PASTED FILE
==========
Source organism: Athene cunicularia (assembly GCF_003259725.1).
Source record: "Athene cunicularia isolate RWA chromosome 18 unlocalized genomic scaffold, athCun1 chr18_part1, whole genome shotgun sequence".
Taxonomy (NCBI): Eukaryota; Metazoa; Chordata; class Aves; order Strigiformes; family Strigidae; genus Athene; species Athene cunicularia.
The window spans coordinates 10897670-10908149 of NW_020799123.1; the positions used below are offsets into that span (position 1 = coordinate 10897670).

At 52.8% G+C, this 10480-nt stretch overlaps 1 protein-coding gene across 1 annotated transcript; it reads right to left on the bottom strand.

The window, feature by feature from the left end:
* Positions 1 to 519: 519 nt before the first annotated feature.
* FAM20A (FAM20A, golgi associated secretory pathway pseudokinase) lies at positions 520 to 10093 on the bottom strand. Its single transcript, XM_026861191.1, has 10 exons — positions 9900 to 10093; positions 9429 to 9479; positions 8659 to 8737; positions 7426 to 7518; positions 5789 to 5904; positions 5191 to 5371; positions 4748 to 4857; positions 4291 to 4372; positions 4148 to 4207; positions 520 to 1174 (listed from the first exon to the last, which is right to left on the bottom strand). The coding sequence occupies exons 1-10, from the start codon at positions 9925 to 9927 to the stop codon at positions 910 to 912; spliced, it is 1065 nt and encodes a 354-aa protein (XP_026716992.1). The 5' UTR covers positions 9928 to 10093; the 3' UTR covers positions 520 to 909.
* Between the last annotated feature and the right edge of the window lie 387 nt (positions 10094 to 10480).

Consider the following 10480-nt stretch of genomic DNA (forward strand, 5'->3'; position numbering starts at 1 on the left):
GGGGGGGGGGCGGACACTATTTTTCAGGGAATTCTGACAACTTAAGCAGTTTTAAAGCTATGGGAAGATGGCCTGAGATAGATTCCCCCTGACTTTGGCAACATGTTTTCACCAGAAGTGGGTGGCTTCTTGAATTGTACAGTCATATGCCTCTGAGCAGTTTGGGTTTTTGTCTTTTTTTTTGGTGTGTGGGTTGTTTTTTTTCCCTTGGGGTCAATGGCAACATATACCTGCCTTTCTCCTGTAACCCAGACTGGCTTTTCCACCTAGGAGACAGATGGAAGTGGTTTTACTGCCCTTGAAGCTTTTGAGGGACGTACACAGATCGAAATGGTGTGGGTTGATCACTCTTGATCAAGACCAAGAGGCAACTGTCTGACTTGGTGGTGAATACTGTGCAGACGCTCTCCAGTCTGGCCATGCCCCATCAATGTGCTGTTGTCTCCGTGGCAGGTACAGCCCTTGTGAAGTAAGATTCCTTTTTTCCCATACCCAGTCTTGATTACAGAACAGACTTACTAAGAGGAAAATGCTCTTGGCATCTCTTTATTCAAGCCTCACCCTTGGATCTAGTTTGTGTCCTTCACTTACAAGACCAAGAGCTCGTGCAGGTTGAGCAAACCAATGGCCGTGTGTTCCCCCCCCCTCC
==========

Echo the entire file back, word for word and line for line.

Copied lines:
Source organism: Athene cunicularia (assembly GCF_003259725.1).
Source record: "Athene cunicularia isolate RWA chromosome 18 unlocalized genomic scaffold, athCun1 chr18_part1, whole genome shotgun sequence".
Taxonomy (NCBI): Eukaryota; Metazoa; Chordata; class Aves; order Strigiformes; family Strigidae; genus Athene; species Athene cunicularia.
The window spans coordinates 10897670-10908149 of NW_020799123.1; the positions used below are offsets into that span (position 1 = coordinate 10897670).

At 52.8% G+C, this 10480-nt stretch overlaps 1 protein-coding gene across 1 annotated transcript; it reads right to left on the bottom strand.

The window, feature by feature from the left end:
* Positions 1 to 519: 519 nt before the first annotated feature.
* FAM20A (FAM20A, golgi associated secretory pathway pseudokinase) lies at positions 520 to 10093 on the bottom strand. Its single transcript, XM_026861191.1, has 10 exons — positions 9900 to 10093; positions 9429 to 9479; positions 8659 to 8737; positions 7426 to 7518; positions 5789 to 5904; positions 5191 to 5371; positions 4748 to 4857; positions 4291 to 4372; positions 4148 to 4207; positions 520 to 1174 (listed from the first exon to the last, which is right to left on the bottom strand). The coding sequence occupies exons 1-10, from the start codon at positions 9925 to 9927 to the stop codon at positions 910 to 912; spliced, it is 1065 nt and encodes a 354-aa protein (XP_026716992.1). The 5' UTR covers positions 9928 to 10093; the 3' UTR covers positions 520 to 909.
* Between the last annotated feature and the right edge of the window lie 387 nt (positions 10094 to 10480).

Consider the following 10480-nt stretch of genomic DNA (forward strand, 5'->3'; position numbering starts at 1 on the left):
GGGGGGGGGGCGGACACTATTTTTCAGGGAATTCTGACAACTTAAGCAGTTTTAAAGCTATGGGAAGATGGCCTGAGATAGATTCCCCCTGACTTTGGCAACATGTTTTCACCAGAAGTGGGTGGCTTCTTGAATTGTACAGTCATATGCCTCTGAGCAGTTTGGGTTTTTGTCTTTTTTTTTGGTGTGTGGGTTGTTTTTTTTCCCTTGGGGTCAATGGCAACATATACCTGCCTTTCTCCTGTAACCCAGACTGGCTTTTCCACCTAGGAGACAGATGGAAGTGGTTTTACTGCCCTTGAAGCTTTTGAGGGACGTACACAGATCGAAATGGTGTGGGTTGATCACTCTTGATCAAGACCAAGAGGCAACTGTCTGACTTGGTGGTGAATACTGTGCAGACGCTCTCCAGTCTGGCCATGCCCCATCAATGTGCTGTTGTCTCCGTGGCAGGTACAGCCCTTGTGAAGTAAGATTCCTTTTTTCCCATACCCAGTCTTGATTACAGAACAGACTTACTAAGAGGAAAATGCTCTTGGCATCTCTTTATTCAAGCCTCACCCTTGGATCTAGTTTGTGTCCTTCACTTACAAGACCAAGAGCTCGTGCAGGTTGAGCAAACCAATGGCCGTGTGTTCCCCCCCCCTCC